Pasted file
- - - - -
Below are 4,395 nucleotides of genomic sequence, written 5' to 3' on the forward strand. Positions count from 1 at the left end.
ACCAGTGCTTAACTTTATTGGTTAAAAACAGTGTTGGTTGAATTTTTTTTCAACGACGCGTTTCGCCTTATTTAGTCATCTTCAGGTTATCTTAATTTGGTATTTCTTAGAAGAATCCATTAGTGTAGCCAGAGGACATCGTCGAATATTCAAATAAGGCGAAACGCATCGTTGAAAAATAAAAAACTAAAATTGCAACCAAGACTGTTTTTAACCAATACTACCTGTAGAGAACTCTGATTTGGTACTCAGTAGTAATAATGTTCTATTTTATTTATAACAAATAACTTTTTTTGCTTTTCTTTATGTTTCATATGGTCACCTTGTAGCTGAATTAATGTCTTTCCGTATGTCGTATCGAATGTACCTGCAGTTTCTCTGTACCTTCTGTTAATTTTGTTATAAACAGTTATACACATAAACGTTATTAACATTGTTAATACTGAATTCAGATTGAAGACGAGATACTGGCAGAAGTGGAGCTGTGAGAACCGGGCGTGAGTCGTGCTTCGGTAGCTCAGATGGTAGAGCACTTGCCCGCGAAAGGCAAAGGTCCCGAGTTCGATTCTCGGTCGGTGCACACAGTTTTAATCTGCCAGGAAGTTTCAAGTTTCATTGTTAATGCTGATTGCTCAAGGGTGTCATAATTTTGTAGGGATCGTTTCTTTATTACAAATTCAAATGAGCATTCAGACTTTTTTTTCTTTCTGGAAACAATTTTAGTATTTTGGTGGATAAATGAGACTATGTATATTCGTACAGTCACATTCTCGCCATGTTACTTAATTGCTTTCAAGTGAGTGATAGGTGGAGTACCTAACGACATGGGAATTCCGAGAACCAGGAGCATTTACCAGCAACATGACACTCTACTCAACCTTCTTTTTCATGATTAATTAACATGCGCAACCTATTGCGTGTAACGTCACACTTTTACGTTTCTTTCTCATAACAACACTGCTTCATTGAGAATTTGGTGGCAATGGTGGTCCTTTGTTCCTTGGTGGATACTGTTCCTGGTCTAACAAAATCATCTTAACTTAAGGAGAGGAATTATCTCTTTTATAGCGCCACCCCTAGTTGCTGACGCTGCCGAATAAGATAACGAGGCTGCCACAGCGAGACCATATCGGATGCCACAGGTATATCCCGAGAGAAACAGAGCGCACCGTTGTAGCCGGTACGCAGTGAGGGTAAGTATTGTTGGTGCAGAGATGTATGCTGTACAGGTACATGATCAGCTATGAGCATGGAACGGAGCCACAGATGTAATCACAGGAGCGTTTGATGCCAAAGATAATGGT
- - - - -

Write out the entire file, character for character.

Below are 4,395 nucleotides of genomic sequence, written 5' to 3' on the forward strand. Positions count from 1 at the left end.
ACCAGTGCTTAACTTTATTGGTTAAAAACAGTGTTGGTTGAATTTTTTTTCAACGACGCGTTTCGCCTTATTTAGTCATCTTCAGGTTATCTTAATTTGGTATTTCTTAGAAGAATCCATTAGTGTAGCCAGAGGACATCGTCGAATATTCAAATAAGGCGAAACGCATCGTTGAAAAATAAAAAACTAAAATTGCAACCAAGACTGTTTTTAACCAATACTACCTGTAGAGAACTCTGATTTGGTACTCAGTAGTAATAATGTTCTATTTTATTTATAACAAATAACTTTTTTTGCTTTTCTTTATGTTTCATATGGTCACCTTGTAGCTGAATTAATGTCTTTCCGTATGTCGTATCGAATGTACCTGCAGTTTCTCTGTACCTTCTGTTAATTTTGTTATAAACAGTTATACACATAAACGTTATTAACATTGTTAATACTGAATTCAGATTGAAGACGAGATACTGGCAGAAGTGGAGCTGTGAGAACCGGGCGTGAGTCGTGCTTCGGTAGCTCAGATGGTAGAGCACTTGCCCGCGAAAGGCAAAGGTCCCGAGTTCGATTCTCGGTCGGTGCACACAGTTTTAATCTGCCAGGAAGTTTCAAGTTTCATTGTTAATGCTGATTGCTCAAGGGTGTCATAATTTTGTAGGGATCGTTTCTTTATTACAAATTCAAATGAGCATTCAGACTTTTTTTTCTTTCTGGAAACAATTTTAGTATTTTGGTGGATAAATGAGACTATGTATATTCGTACAGTCACATTCTCGCCATGTTACTTAATTGCTTTCAAGTGAGTGATAGGTGGAGTACCTAACGACATGGGAATTCCGAGAACCAGGAGCATTTACCAGCAACATGACACTCTACTCAACCTTCTTTTTCATGATTAATTAACATGCGCAACCTATTGCGTGTAACGTCACACTTTTACGTTTCTTTCTCATAACAACACTGCTTCATTGAGAATTTGGTGGCAATGGTGGTCCTTTGTTCCTTGGTGGATACTGTTCCTGGTCTAACAAAATCATCTTAACTTAAGGAGAGGAATTATCTCTTTTATAGCGCCACCCCTAGTTGCTGACGCTGCCGAATAAGATAACGAGGCTGCCACAGCGAGACCATATCGGATGCCACAGGTATATCCCGAGAGAAACAGAGCGCACCGTTGTAGCCGGTACGCAGTGAGGGTAAGTATTGTTGGTGCAGAGATGTATGCTGTACAGGTACATGATCAGCTATGAGCATGGAACGGAGCCACAGATGTAATCACAGGAGCGTTTGATGCCAAAGATAATGGT